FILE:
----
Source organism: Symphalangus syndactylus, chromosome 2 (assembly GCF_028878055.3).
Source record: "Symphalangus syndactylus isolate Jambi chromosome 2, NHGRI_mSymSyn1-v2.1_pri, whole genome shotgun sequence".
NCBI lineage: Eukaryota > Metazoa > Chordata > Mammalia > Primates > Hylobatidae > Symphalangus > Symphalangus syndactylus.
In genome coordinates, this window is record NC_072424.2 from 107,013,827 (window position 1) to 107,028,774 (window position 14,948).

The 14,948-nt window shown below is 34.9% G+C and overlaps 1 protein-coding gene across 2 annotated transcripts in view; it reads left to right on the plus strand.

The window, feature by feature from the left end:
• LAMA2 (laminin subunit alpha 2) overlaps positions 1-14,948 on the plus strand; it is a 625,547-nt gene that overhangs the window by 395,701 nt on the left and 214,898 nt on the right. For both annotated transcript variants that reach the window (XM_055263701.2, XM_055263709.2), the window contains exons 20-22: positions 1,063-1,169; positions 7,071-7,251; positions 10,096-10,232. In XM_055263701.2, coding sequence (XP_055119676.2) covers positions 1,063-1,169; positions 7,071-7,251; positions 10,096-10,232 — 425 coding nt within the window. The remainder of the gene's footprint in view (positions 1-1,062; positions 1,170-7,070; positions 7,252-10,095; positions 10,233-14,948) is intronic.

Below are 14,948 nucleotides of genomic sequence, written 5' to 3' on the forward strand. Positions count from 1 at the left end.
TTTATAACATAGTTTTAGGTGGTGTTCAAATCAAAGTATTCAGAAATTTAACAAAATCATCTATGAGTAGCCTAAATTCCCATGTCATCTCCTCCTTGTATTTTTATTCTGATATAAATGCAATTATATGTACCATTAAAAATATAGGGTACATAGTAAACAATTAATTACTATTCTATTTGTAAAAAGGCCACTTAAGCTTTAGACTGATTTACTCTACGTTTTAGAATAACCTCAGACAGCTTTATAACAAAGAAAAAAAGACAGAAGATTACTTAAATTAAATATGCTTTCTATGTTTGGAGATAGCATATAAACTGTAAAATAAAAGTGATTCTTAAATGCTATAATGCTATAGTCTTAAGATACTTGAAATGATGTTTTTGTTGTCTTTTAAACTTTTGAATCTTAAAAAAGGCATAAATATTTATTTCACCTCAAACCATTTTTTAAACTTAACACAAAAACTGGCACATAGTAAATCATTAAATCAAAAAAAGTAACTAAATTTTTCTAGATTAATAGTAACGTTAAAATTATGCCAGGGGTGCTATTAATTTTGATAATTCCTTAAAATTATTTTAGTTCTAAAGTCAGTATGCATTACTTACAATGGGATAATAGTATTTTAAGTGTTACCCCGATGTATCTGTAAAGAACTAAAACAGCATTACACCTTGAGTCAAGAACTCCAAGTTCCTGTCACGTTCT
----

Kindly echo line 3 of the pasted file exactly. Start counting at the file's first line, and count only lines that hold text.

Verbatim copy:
NCBI lineage: Eukaryota > Metazoa > Chordata > Mammalia > Primates > Hylobatidae > Symphalangus > Symphalangus syndactylus.